Turkey Travelogue 2003
by Bob Peterson
The following pages are a log of my trip to Turkey. I took my tiny old Cassiopia Fiva laptop and wrote notes in my journal about what we did every day. When we got back home, I inserted pictures from my digital camera into the text so you can follow along and see what I saw. I took 1399 photos, all at near-photograph quality. Each file is approximately 2.5MB in size, but for the purposes of the travelogue, I have inserted only a dozen or so photos for each day, and I’ve reduced the quality so that people with a slow Internet connection can view them. If you would like a copy of any of the source photos, I can e-mail them to you. To read my journal entries, click on the links below:
Total photos taken on the digital camera: 1399, plus 22 rolls of conventional 35mm film.
Advice for Travelers to Turkey:
To do this trip, we paid a great deal of money to Hellenic Adventures in Minneapolis. Hellenic paid a lot less to get the services of Dutilh, a Turkish travel company. In turn, Dutilh paid even less money to get the services of Vamos travel, who, in turn, paid Mete and Tendu, who are both private contract guides. My recommendation, therefore, is to save yourself a great deal of money by cutting out Hellenic, cutting out Dutilh, cutting out Vamos, and by getting a personalized tour by the guides themselves. Mrs. Tendu Meric may be reached directly on her cell phone: dial the country code for Turkey, then 0 (532) 274-6095. Mr. Mete Babayigit may be reached directly on his cell phone: dial the country code for Turkey, then 0 (532) 424-6167. They both have an excellent command of the English language, and can make the hotel reservations for you. They can tailor the trip to your needs and however much time you have to spend in Turkey. And you can save an enormous amount of money by cutting out the middle man.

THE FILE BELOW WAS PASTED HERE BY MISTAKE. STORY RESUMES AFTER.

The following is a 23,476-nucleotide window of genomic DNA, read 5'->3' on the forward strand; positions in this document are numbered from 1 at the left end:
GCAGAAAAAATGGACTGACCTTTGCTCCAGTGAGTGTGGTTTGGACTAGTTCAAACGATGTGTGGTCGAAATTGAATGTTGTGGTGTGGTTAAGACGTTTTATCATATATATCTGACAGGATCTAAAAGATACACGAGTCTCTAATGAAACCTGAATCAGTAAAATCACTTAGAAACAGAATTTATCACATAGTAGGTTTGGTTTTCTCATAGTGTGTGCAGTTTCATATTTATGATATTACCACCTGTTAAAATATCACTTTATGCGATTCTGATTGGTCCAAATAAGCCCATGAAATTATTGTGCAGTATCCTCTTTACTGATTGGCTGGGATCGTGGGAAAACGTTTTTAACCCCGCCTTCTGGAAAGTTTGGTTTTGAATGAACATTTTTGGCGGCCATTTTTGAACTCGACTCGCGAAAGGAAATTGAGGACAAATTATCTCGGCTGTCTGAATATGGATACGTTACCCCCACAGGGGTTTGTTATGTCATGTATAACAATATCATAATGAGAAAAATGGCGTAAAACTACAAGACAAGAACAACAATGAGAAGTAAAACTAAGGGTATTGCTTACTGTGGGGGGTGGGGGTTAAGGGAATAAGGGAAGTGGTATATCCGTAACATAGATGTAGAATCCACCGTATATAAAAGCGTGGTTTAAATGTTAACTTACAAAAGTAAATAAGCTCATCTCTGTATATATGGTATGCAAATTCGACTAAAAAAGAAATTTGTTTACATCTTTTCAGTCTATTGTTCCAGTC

We brought about two hundred dollars in one-dollar bills for tipping, and that worked well. Everyone in Turkey works for tips, so this is necessary. We used every single dollar. We also brought about $550 in travelers checks, but this was cumbersome, because cashing them turned out to be an inconvenience. I ended up using them for things like tipping the guides and buying goods. Very few were actually cashed at an exchange place. Also, this was not enough money. Most of our daily spending money came from using ATM machines, which is very easy and apparently the best exchange rate too.
Be prepared to take lots of photos, because Turkey has an incredibly rich history and thousands of sites, all of which merit photos. We brought a lot of film, but even so, this is the first vacation where we actually ran out of film and had to buy more. As I did in Africa, I brought my laptop computer, and there were many times I had to clear off space to make room for more photos. To give you an idea, I took 1399 photos in Turkey using my digital camera, and I was using a very good quality setting, where each photo averaged 2.5MB of space. Therefore, I needed about 3GB of hard drive space. I just barely fit it all, because my laptop has a 10GB hard drive, and that is divided into a Windows and a Linux parition. I was constantly transferring photos from the flash card to the Windows partition, and moving the photos from the Windows to the Linux partition because I had more free space there. Good thing I’m also a Linux hacker.